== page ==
“We are pleased that Gaborone is now gradually becoming the diamond capital of the world and we must cooperate more as fellow diamond producing nations in the same neighbourhood to build up a robust and diversified regional diamond hub,” Geingob said. The Namibian Head of State praised Botswana for the way it handles the diamond industry when he toured the Diamond Trading Company Botswana (DTCB) on Tuesday. He said facilities at DTCB were impressive and Namibia could learn from the diamond processing arrangement between De Beers and the Botswana government-owned Okavango Diamond Company (ODC).
DTCB Managing Director, Tabake Kobedi, explained that they source raw diamonds from De Beers mines in Botswana and elsewhere, cut and polish them before re-selling the commodities back to De Beers and ODC. “We also have similar facilities but these are very impressive. I think we can learn from our brothers. Namibia is not a small player in the industry
but we can learn from what you are doing here. Collaboration is great, we have the best of relationships with Botswana,” said Geingob, adding that the two countries always enjoyed good relations and could work together in diamond business.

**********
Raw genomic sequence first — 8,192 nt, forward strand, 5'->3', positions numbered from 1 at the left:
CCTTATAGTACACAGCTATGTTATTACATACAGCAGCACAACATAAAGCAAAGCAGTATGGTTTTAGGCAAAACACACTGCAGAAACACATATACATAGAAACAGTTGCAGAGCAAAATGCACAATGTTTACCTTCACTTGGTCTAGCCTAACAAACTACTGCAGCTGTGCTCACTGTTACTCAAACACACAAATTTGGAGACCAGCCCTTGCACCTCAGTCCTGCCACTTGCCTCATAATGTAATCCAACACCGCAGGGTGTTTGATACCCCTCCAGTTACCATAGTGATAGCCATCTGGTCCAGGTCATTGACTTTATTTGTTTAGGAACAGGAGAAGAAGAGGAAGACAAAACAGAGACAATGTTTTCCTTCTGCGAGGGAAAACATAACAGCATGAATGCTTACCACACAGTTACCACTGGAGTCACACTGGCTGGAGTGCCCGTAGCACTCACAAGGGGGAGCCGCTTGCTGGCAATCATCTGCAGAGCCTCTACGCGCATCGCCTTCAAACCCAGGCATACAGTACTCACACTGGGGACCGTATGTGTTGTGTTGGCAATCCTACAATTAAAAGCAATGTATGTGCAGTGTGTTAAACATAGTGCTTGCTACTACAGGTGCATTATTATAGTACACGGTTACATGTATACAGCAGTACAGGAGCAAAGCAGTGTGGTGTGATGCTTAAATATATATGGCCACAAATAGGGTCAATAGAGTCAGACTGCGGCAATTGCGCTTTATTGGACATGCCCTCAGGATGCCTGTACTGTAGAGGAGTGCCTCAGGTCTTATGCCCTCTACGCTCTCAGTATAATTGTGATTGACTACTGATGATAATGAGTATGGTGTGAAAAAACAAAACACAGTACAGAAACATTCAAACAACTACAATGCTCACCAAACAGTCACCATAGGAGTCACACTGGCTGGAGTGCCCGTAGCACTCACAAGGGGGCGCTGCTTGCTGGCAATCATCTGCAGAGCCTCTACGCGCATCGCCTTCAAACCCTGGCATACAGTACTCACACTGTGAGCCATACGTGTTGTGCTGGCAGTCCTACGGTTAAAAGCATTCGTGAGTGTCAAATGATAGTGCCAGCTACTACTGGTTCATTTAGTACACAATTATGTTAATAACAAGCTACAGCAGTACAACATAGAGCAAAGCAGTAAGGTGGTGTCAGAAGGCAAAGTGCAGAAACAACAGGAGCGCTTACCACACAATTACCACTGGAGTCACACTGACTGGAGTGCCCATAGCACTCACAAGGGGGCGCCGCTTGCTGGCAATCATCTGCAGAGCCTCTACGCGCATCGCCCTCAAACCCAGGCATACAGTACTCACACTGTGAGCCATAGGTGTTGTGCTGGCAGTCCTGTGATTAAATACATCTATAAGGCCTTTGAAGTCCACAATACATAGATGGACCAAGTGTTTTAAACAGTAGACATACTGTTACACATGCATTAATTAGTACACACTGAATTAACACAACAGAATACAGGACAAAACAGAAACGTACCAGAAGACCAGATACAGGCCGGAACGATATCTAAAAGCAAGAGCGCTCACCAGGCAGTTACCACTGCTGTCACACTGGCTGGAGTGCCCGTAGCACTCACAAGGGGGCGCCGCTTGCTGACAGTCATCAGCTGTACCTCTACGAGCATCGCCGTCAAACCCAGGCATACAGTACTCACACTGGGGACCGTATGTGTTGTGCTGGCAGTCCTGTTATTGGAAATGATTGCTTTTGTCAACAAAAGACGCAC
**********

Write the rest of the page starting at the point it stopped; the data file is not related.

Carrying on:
Going forward, he said, Botswana and Namibia must act with a sense of greater urgency to stimulate development and achieve our common developmental objectives.
“There are cross-border projects, most notably the construction of a railway line to export Botswana coal to the world markets via Namibia that must be accelerated,” he said.
Geingob also stressed the need for the two countries to embark on similar
beneficial cross-border projects.
“One such initiative that we must be investigated and brought to fruition urgently is the harvesting of seawater for our mutual benefit. We are the two most drought-prone countries in Sub-Saharan Africa, and the reality is that with climate change, it will only worsen.”
Geingob pointed out that through own resources, as well as tapping into regional development finance institutions and global initiatives such as the Green Climate Fund the two states must fund solutions for their common challenges.“The enduring partnership between Canada and the United States is as strong as it has ever been and we are more closely aligned than ever before.”Geingob reserved heartfelt mention for Botswana’s contribution to Namibia during the liberation struggle when thousands of Namibians displaced by the 1904-08 German genocide were housed in Botswana.He also lauded the Botswana government for the manner in which it has managed its economy over the years. “The prudent and disciplined way in which you have managed your economy has paid off. Fix capital formation has been phenomenal and one can safely say that the Botswana today and the Botswana at independence are miles apart.”